Animals adapt in various ways to protect themselves from predators. Some take on the smell of the food they consume, while others build decoys. But very few are able to do what the cinereous mourner that resides in the Peruvian Amazon rainforests has done. This dull gray bird has evolved such that its chicks not only closely resemble a brightly colored toxic neighbor, but also act like it!
Kids News - Science Articles
The world is filled with extremely talented sand artists - people that can masterfully carve up giant castles, sculptures and even paintings, using just sand and water. But very few are as adorable as Beachbot - a robot which will keep the audience entertained as it scurries around creating beautiful masterpieces.
On Thursday, January 22nd, social media sites were buzzing with excitement at the pictures of the blue patches of glimmering water along Hong Kong's coastline. However, experts were not as thrilled. That's because while the algal bloom responsible for this mesmerizing sight are not toxic to humans, they are well-known to wreak havoc on marine life.
Common Core Resources
- This book explores the marvels and mysteries of our species. Full of incredible facts, photos, diagrams, and illustrations, it takes kids on a journey through all the organs and major systems. Kid-friendly yet comprehensive, it answers questions and inspires them to learn more. An Educator’s Guide with common core alignments and classroom activities is available for download.For grades 4-8 (ages 8-12).
With less than a week left before Superbowl XLIX, the argument among sports fans and experts should largely be about which of the two teams - the New England Patriots or the Seattle Seahawks - is going to take home the coveted title. However this year, the light banter has been overshadowed by a more serious discussion - did the Patriots cheat at the January 18th AFC Championship Game against the Indianapolis Colts by using deflated balls?
Autism, or autistic disorder, is a wide range of problems that occur when the brain develops differently. Such abnormal development results in a struggle for autistic children to perceive the world in the same way that other people do. Our brain is responsible for deciphering what we see, hear, breath, touch, taste, and experience. It then uses that information to send nerve signals to the appropriate muscles and organs, with instructions on how to respond. But with autism, the brain struggles to fulfill this vital role, and as such, it becomes very difficult to listen, talk, learn, and play. However, though 1 out every 88 kids is diagnosed with 'autism', their symptoms vary significantly in character and severity.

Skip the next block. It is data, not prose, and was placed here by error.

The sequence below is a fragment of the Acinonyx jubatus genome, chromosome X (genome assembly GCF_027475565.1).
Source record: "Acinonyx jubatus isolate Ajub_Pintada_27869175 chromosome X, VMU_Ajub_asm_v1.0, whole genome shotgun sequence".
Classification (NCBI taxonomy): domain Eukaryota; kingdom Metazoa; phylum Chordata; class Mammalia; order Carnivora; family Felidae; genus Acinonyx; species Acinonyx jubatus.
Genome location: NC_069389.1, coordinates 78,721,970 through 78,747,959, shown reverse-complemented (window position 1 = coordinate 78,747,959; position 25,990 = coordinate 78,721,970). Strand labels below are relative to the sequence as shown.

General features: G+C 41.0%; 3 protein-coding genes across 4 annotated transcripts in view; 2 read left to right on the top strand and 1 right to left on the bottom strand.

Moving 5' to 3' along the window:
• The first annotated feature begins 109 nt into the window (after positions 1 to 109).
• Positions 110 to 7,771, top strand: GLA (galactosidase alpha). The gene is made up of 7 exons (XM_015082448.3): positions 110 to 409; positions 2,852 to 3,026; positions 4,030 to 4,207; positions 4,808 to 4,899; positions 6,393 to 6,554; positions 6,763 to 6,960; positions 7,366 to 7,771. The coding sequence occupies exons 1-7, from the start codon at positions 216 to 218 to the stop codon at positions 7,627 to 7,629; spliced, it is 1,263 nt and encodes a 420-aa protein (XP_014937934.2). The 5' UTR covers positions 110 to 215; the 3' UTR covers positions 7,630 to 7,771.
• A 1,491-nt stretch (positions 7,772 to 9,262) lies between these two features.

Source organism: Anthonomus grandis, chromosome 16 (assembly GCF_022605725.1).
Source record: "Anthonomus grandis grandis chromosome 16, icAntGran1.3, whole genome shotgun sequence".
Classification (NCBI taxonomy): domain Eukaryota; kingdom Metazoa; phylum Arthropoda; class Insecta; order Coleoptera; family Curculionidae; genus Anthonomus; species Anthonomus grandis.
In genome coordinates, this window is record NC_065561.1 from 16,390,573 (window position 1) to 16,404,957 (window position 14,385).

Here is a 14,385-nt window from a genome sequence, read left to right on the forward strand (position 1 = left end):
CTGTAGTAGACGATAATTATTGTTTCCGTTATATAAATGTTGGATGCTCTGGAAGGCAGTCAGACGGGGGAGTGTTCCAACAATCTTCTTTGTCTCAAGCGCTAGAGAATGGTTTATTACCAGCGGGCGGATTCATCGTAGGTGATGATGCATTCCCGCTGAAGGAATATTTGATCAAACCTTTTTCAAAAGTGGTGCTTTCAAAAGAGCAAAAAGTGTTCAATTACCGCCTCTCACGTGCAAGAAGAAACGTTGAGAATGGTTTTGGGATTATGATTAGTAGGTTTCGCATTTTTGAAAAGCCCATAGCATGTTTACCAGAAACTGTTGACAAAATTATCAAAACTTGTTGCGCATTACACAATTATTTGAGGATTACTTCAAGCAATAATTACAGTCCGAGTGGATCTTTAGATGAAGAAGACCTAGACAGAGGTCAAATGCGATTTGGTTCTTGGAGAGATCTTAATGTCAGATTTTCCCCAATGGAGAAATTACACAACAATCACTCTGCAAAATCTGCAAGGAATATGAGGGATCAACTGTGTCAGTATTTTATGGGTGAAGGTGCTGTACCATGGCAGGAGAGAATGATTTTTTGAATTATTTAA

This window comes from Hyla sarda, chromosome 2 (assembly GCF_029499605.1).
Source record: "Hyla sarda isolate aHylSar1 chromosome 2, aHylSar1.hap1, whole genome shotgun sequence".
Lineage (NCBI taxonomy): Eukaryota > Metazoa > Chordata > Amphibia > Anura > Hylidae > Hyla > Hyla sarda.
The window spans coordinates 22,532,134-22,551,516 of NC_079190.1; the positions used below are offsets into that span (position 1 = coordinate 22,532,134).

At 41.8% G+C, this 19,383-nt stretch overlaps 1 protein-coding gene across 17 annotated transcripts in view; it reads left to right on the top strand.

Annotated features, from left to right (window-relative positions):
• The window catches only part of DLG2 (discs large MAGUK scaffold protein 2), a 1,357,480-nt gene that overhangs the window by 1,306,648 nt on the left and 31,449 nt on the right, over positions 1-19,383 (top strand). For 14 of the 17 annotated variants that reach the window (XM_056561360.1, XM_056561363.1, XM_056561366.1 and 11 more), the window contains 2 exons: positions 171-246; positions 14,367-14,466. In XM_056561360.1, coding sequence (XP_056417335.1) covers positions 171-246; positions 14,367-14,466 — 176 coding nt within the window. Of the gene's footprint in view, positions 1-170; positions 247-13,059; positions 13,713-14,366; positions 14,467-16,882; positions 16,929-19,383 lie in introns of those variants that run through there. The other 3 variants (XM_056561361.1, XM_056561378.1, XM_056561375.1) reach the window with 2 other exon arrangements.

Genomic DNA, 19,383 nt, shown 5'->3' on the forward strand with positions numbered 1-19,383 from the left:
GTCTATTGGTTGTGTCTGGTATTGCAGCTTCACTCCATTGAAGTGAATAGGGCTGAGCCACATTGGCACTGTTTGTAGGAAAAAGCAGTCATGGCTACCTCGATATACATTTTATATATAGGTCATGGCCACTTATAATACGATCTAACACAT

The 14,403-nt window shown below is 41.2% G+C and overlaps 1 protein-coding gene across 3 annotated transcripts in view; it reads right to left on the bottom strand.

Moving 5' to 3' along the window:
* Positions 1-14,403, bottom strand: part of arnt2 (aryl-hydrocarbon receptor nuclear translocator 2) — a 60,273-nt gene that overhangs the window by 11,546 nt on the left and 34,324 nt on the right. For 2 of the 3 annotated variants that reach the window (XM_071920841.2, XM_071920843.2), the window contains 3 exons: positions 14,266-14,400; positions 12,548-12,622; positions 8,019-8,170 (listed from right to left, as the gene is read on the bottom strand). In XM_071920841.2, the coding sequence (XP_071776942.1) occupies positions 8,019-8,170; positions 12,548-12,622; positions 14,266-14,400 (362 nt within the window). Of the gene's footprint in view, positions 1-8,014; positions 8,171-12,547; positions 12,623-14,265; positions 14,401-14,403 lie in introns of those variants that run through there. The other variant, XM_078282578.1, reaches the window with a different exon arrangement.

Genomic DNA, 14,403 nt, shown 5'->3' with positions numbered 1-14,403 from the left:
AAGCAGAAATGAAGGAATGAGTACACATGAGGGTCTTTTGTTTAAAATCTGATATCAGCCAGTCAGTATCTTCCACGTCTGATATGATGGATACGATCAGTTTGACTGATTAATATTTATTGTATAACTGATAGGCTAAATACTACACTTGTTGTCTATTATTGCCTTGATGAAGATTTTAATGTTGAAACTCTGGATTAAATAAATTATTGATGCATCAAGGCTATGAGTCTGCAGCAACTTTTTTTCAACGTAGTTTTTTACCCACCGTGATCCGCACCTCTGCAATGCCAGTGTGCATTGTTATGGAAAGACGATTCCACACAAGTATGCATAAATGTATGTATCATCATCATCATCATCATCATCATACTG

In early January, Mercedes-Benz captured the world’s imagination by unveiling a futuristic self-driving car prototype at the Consumer Electronics Show in Las Vegas, Nevada. In addition to being autonomous, the F015 Luxury in Motion, also promises to be fuel efficient and as its name indicates, the epitome of luxury. While this is in complete contrast to Google's compact, koala-like autonomous vehicle, one thing is apparent - if manufacturers have their way, driverless cars will be sharing the highways with human-driven vehicles, within the next decade.
On March 28th, US astronaut Scott Kelly and Russian cosmonaut Mikhail Kornienko will launch aboard the Soyuz TMA-16M spacecraft on a historic mission - a year long visit to the International Space Station. The trip, the first of many that will be undertaken before a manned mission to Mars, is a test to gather information about the psychological and physical effects of extended space travel on the human body.
Animals use many tricks to hide from predators - from blending in with the environment to disguising themselves into something unsavory and even, creating decoys. While different, they are all optical. Now scientists have uncovered a fish species that uses both visual and chemical camouflage. That means they not only blend in with the colorful coral they feed on, but also smell like it!